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Mar 11 / Brian Grey

Statement from Bleacher Report CEO Brian Grey

March 11, 2011 – Earlier today, a Bleacher Report contributor posted an extremely insensitive piece comparing the devastation in Japan to natural disasters that have affected U.S. sporting events.

While the author did not intend to be insensitive to the terrible event in Japan, this concept and accompanying content were completely inappropriate and should not have been posted. To make matters worse, the piece was moved to our homepage in an initial effort to increase its visibility.

We deeply regret the posting and promotion of such content and we apologize to the people of Japan and to our readers for this clear lapse in judgment.

The senior leadership at Bleacher Report accepts responsibility for this unfortunate incident. Posting rights for the contributor who initiated the piece have been suspended and the actions of the editors involved are being reviewed.

As we’ve posted previously, Bleacher Report is making an immediate cash donation to the Red Cross relief fund and will continue to provide support to those efforts. Our thoughts remain with the people of Japan as they attempt to overcome this unimaginable tragedy.

Brian Grey

Chief Executive Officer
Bleacher Report

  • Shirley

    I respect that as a company you own up to the mistake, errors occur all the time, but thats the true difference between good and bad companies.

  • Milton

    Classy response. I did not see the item, but applaud this response nonetheless.

  • Mike

    Perfect example of the tunnel vision one can acquire in the pursuit of eyeballs and SEO — and not just to Bleacher Report, which overall is becoming a much stronger Web site. It’s just a cautionary tale on the high price of Google real estate, when pursued in a misguided fashion.

  • James Williamson

    As a writer, I could see the temptation to bring up the past, but this is not the time. My prayers go to the people in Japan.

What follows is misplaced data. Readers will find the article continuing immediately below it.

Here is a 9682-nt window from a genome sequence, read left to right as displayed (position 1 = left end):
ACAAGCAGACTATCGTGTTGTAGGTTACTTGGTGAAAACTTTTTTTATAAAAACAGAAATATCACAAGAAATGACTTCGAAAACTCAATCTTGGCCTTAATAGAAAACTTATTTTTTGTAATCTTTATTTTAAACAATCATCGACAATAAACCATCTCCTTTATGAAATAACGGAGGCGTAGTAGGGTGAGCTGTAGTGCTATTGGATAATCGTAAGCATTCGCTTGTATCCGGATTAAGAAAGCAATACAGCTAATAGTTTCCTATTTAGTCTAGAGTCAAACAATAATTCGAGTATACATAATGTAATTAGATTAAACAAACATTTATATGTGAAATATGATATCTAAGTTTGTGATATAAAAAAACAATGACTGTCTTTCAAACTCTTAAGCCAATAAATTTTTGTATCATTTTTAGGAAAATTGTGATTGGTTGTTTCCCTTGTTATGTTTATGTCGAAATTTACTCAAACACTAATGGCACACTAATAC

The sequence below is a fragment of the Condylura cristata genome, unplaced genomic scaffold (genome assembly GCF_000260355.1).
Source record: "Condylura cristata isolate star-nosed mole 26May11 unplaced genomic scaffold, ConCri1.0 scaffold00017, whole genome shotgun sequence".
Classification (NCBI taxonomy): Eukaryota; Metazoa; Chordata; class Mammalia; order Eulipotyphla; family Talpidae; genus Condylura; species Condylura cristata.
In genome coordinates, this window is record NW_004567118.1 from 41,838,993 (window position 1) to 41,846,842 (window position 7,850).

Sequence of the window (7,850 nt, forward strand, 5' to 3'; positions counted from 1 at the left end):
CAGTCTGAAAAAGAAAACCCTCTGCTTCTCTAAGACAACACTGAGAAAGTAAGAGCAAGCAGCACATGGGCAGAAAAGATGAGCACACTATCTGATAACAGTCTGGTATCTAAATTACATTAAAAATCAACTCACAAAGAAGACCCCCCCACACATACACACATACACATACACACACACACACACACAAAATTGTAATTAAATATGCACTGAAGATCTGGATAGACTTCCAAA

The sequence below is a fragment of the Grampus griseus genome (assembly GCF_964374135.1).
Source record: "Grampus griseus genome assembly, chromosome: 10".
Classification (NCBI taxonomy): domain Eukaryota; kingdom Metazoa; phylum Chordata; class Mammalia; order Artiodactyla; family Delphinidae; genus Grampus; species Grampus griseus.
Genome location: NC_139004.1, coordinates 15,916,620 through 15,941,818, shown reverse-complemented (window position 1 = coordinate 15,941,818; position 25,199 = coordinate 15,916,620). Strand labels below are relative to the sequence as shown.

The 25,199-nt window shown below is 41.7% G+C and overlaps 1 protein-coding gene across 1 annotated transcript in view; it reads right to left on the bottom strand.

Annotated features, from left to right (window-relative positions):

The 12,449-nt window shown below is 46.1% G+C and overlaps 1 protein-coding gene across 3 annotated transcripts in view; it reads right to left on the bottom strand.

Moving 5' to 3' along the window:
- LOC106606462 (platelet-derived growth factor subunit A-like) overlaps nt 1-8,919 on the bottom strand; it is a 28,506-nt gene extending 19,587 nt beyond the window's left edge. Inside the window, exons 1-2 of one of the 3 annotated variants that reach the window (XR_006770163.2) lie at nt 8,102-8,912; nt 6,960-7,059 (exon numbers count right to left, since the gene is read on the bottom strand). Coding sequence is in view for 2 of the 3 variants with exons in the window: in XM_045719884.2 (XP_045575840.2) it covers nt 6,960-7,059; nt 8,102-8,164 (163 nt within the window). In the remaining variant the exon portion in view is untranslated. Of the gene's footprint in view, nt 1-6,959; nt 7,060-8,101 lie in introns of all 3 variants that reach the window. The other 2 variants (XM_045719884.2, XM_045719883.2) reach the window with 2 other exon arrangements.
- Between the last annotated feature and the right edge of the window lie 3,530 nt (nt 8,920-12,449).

• Dmitriy

    I am not at all surprised that this happened, but it’s a shame that it had to happen to such a great company as Bleacher Report. I applaud Brian and the rest of the BR staff for admitting that a mistake was made instead of just sweeping it under the rug. Incidents like this will continue to occur, so it’s good to know that some companies out there still have some integrity.

  • Steve

    There is a certain risk that accompanies the immediacy of online media outlets as opposed to print media, as well as a platform that supports and promotes the voice of passionate amateurs. This sort of thing is a strong lack of judgment, but one that was handled in a positive way afterward. I applaud the higher-ups of B/R for their reactions, and for turning a black eye into a raising of funds/awareness of a terrible tragedy. Everyone deserves a second chance, and I sincerely hope that B/R is afforded that same opportunity.

  • Thomas

    Oh, so I am a published writer my whole life, and can’t get a writing account, but this guy can. Awesome. Good to know. Thanks Bleacher Report!

    • E

      Maybe it’s something to do with the grammatical error of using the wrong tense in your complaint about it.

    • Frank

      Thomas – this site is for teenagers to spew garbage in slideshow format so they can drive up pageviews and sell advertising. Talent has nothing to do with this site.

      • Ashleigh Elizabeth Hart

        Lol, Frank. I enjoyed your very…frank opinion. ;)

  • ryan rodgers

    Thanks for the response B/R. This makes me personally feel like the management at B/R is willing to take accountability and deal with matters that shine B/R in a negative light.

  • Roberto

    I would like to congratulate Bleacher Report for owning up to its mistake. It is hoped that we are able to put this unfortunate incident behind us and continue with what we do the best which is promoting sports via our writings.

    It would not be a bad idea for writers to periodically review the dos and donts of Bleacher Report.

  • Randolph

    Taking ownership of this unfortunate incident is the right thing to do. What’s really important is what will be done to prevent something like this happening again. It looks like actions are taking place to avoid something like this from happening again. There’s sufficient blame to go around for the article even getting posted as some people dropped the ball.

    Thank you Bleacher Report for standing up and shouldering the blame. I sense they will take the right steps to seal the editorial holes.

  • Shehryar

    Mistakes happen and you were right in pointing it out rather than shooing up the matter. Hats off to the BR team!

  • Nick Caron

    Thank you for making this post, Brian. I think it’s important that Bleacher Report stays a legitimate source for SPORTS news and I think taking responsibility for things that were out of line is the best way to do it.